Neil Gaiman and Amanda Palmer have been guest editors of this weeks’s New Statesman. Lots of good stuff to read, but top of the pile for me is this conversation between Gaiman and Kazuo Ishiguro, on literature and genre.
Some time in the Nineties I felt a change of climate in the mainstream literary world. There was a younger generation of writers emerging who I really respected: David Mitchell was one of them. Or my friend Alex Garland, who’s 15 or 16 years younger than me, who became famous for The Beach—he was showing me the screenplays he was writing, one of which was 28 Days Later, which became the renowned zombie movie, and then he wrote Sunshine, about a manned expedition to the sun. Alex told me about graphic novels. He said I had to read Alan Moore and Frank Miller and all these people. So from the Nineties onwards, I sensed that there was a whole generation of people emerging who had a very different attitude to sci-fi, and that there was a new force of energy and inspiration because of that. I may have had the crusty prejudices of somebody of my generation but I felt liberated by these younger writers. Now I feel fairly free to use almost anything. People in the sci-fi community were very nice about Never Let Me Go. And by and large I’ve rather enjoyed my inadvertent trespassing into the fantasy genre, too, although I wasn’t even thinking about The Buried Giant as a fantasy—I just wanted to have ogres in there!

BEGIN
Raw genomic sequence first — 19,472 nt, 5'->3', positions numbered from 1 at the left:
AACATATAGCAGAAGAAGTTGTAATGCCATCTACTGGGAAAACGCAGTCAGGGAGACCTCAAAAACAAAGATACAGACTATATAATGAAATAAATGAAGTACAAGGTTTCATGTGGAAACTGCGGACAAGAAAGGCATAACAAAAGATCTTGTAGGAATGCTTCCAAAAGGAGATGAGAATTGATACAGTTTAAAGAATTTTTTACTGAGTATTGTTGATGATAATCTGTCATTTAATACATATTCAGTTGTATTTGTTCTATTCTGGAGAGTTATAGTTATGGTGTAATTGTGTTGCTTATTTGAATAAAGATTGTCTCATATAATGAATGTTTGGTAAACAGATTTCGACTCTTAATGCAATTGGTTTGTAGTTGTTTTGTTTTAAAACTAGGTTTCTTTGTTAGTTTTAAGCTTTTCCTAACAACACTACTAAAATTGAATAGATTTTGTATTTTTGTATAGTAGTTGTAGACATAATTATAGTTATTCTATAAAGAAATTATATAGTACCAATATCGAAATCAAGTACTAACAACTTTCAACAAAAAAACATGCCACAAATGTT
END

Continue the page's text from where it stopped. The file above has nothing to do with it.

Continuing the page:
Also noteworthy in the issue: Gaiman’s Credo. Worth spending a Sunday thumbing the virtual pages.